Murine tumor cells transduced with the gene for tumor necrosis factor-α: Evidence for paracrine immune effects of tumor necrosis factor against tumors

A. L. Asher, J. J. Mule, A. Kasid, N. P. Restifo, J. C. Salo, C. M. Reichert, G. Jaffe, B. Fendly, M. Kriegler, S. A. Rosenberg

Research output: Contribution to journalArticlepeer-review

315 Scopus citations


Studies of the anti-tumor activity of TNF-α in vivo have been hampered by the need to administer systemically toxic doses of the cytokine to obtain a curative response. To facilitate studies of the effect of high local concentrations of TNF-α on tumor growth and host immunity, a newly induced murine sarcoma was transduced with the gene for human TNF-α and the biologic characteristics of these cells were examined. We identified high and low TNF-producing tumor clones which exhibited stable TNF secretion over time. Significant amounts of membrane associated TNF were found in a high-TNF producing clone as well. No difference in the in vitro growth rates between TNF-producing and nonproducing cell lines was observed. In contrast, in vivo studies demonstrate that although unmodified parental tumor cells grew progressively when implanted s.c. in animals, tumor cells transduced with the TNF gene were found to regress in a significant number of animals after an initial phase of growth. This effect correlated with the amount of TNF produced and could be blocked with a specific anti-TNF antibody. Regressions of TNF-producing cells occurred in the absence of any demonstrable toxicity in the animals bearing these tumors. TNF-producing tumor cells could function in a paracrine fashion by inhibiting the growth of unmodified, parental tumor cells implanted at the same site. The ability of tumor cells to regress was abrogated by in vivo depletion of CD4+ or CD8+ T cell subsets and animals that had experienced regression of TNF-producing tumors rejected subsequent challenges of parental tumor. Our studies thus show that tumor cells elaborating high local concentrations of TNF regress in the absence of toxicity in the host and that this process requires the existence of intact host immunity. Studies of the lymphocytes infiltrating the gene modified tumors and attempts to use TNF gene modified tumor infiltrating lymphocytes to deliver high local concentrations of TNF to the tumor site without inducing systemic toxicity are underway.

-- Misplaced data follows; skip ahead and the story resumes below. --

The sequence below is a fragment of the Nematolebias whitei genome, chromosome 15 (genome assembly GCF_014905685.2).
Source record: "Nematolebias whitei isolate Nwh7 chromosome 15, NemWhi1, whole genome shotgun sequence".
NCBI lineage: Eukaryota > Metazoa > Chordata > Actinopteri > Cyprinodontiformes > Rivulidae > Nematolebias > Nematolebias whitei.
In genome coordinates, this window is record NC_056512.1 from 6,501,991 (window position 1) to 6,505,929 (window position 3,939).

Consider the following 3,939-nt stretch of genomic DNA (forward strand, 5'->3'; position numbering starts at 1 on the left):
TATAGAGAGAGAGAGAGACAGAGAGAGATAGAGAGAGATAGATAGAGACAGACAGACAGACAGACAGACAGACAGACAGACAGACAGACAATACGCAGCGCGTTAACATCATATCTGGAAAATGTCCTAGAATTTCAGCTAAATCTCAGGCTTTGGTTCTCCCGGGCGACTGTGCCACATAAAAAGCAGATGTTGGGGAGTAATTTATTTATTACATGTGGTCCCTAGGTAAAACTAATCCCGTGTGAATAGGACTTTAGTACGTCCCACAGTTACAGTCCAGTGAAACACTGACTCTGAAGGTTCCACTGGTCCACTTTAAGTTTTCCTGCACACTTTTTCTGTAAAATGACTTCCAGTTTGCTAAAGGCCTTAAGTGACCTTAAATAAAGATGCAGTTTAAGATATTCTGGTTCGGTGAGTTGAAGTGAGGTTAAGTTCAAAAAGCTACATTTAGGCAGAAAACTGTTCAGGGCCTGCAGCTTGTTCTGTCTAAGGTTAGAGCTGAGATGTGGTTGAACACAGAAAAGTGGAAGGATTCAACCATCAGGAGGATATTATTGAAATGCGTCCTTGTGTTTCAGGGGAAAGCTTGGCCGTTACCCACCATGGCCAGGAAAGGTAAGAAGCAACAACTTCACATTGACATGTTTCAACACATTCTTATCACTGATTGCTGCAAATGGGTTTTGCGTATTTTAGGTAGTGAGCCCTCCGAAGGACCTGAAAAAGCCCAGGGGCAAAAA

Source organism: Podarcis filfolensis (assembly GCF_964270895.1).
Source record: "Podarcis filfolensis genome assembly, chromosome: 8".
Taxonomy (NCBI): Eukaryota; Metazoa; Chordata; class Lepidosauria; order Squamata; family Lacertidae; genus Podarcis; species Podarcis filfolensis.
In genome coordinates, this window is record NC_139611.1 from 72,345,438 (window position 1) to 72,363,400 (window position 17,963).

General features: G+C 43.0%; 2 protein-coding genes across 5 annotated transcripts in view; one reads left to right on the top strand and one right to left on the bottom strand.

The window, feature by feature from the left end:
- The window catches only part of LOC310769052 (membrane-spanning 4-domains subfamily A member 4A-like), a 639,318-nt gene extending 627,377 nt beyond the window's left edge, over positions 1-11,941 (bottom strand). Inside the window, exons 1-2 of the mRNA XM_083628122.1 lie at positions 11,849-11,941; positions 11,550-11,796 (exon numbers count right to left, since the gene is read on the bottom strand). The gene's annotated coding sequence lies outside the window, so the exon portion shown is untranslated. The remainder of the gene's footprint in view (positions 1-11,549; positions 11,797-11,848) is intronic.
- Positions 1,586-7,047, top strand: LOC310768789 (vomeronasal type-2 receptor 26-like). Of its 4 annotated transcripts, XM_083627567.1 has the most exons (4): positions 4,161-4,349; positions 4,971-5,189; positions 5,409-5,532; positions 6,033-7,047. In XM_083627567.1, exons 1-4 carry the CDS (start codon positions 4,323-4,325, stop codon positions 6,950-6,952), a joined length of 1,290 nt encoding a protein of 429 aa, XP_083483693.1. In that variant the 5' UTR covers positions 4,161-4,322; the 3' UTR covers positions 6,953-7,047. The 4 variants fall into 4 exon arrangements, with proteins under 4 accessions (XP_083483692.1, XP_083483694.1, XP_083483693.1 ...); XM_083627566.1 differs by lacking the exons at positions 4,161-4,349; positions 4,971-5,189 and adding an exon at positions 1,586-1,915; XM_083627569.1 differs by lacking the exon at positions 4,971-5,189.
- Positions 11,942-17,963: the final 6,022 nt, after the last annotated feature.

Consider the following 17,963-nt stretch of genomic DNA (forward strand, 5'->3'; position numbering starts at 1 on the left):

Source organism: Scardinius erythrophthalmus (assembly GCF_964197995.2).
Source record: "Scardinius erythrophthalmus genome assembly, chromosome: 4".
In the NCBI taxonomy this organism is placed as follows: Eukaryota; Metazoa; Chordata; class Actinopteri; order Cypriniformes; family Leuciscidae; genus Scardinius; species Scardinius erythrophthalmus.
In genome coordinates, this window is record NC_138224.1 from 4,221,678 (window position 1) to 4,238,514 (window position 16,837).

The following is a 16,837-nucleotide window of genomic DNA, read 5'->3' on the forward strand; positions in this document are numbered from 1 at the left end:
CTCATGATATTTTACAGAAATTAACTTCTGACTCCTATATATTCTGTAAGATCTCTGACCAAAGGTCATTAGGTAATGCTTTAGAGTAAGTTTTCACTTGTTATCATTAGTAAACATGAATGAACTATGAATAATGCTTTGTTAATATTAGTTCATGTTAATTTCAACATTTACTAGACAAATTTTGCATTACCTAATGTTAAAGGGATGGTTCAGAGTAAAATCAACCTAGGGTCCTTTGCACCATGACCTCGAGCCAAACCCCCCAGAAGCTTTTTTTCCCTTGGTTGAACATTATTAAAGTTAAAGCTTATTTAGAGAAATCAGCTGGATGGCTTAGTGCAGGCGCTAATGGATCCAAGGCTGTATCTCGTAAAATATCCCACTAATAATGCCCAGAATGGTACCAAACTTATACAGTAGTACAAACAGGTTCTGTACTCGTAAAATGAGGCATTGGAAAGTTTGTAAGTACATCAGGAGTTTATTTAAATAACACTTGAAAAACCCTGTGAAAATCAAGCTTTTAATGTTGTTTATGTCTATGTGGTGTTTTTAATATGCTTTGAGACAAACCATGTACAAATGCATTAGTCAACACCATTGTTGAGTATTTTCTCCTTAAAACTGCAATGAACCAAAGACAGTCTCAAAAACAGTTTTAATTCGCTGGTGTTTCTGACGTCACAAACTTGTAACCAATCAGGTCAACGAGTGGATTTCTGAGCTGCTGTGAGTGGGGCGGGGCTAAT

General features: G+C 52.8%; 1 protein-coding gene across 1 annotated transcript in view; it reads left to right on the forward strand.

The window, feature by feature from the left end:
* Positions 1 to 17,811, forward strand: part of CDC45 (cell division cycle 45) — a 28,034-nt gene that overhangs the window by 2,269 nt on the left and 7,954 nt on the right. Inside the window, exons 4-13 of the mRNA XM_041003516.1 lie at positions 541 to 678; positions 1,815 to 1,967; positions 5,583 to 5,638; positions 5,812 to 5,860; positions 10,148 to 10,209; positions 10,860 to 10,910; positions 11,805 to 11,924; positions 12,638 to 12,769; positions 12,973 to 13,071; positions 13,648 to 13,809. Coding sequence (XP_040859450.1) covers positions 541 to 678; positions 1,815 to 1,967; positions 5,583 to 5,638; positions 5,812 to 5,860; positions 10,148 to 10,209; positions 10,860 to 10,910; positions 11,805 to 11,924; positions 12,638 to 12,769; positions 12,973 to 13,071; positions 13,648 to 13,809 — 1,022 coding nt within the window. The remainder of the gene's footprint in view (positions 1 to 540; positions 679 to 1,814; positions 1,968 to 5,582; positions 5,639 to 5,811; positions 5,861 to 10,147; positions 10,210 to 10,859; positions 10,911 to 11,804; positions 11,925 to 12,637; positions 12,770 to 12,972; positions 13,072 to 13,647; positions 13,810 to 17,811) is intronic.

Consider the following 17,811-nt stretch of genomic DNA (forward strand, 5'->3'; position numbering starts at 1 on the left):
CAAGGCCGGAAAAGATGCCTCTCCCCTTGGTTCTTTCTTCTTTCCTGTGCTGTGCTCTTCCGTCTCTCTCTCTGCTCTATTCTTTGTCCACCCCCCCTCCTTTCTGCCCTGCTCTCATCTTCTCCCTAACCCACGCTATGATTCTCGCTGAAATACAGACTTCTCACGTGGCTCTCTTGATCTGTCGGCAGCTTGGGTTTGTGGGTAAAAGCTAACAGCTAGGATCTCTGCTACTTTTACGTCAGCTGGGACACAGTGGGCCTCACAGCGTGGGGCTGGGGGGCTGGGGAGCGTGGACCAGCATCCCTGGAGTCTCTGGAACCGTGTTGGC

Original languageEnglish (US)
Pages (from-to)3227-3234
Number of pages8
JournalJournal of Immunology
Issue number9
StatePublished - Jan 1 1991

ASJC Scopus subject areas

  • Immunology and Allergy
  • Immunology


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